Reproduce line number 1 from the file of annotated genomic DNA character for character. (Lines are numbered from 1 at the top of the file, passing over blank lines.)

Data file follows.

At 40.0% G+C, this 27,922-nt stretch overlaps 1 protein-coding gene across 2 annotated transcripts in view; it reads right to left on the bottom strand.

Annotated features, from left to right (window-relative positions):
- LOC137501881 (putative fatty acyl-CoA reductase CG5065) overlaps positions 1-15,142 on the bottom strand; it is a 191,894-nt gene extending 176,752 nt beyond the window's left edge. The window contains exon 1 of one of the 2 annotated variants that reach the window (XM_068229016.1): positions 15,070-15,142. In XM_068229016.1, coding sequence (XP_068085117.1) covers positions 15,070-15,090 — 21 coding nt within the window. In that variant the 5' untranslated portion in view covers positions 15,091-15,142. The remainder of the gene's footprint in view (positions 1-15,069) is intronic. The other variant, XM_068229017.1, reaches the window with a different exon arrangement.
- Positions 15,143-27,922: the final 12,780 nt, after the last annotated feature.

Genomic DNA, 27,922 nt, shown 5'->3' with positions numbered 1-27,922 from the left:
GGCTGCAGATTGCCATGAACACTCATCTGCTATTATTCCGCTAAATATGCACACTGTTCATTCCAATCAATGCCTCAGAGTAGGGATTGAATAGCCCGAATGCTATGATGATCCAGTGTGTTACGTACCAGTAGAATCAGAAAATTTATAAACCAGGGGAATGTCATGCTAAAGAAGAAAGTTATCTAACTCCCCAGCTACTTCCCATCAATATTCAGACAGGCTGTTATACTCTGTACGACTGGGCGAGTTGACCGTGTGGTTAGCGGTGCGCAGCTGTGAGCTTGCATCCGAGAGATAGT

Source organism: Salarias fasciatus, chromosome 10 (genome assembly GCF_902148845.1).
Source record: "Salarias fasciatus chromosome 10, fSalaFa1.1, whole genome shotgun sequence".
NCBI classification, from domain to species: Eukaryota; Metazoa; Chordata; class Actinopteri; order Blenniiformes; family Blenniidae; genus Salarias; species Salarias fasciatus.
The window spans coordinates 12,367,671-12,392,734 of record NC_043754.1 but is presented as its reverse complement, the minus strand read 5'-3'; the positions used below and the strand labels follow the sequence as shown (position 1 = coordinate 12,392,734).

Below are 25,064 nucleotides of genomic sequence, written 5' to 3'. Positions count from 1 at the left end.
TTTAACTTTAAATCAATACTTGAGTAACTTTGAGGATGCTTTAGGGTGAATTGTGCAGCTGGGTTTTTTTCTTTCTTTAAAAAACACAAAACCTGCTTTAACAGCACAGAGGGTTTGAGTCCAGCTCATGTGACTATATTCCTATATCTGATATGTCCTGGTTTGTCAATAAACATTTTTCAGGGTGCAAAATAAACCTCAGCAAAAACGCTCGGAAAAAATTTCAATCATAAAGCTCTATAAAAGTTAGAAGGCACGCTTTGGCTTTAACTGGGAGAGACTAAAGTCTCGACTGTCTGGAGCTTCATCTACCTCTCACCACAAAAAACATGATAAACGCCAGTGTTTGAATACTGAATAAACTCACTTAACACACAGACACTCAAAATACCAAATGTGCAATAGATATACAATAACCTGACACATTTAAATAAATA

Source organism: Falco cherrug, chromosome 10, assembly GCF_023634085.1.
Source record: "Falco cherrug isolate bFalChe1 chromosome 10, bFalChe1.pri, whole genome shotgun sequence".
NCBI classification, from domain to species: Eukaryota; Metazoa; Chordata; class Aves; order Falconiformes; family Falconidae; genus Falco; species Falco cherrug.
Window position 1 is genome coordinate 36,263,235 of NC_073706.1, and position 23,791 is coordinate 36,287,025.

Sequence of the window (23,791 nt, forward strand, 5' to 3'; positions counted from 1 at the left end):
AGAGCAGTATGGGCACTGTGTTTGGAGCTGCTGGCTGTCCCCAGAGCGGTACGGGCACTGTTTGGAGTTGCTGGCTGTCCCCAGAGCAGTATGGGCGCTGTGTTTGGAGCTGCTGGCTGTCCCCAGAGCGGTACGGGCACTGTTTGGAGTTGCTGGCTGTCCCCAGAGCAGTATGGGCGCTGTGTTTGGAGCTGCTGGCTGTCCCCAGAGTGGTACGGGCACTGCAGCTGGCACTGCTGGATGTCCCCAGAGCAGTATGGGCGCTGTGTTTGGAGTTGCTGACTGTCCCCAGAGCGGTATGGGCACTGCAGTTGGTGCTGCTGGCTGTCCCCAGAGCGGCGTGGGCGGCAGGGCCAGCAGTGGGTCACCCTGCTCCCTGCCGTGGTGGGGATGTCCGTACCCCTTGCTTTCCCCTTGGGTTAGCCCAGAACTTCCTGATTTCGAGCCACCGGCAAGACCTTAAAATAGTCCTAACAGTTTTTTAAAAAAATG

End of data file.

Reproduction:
At 40.0% G+C, this 27,922-nt stretch overlaps 1 protein-coding gene across 2 annotated transcripts in view; it reads right to left on the bottom strand.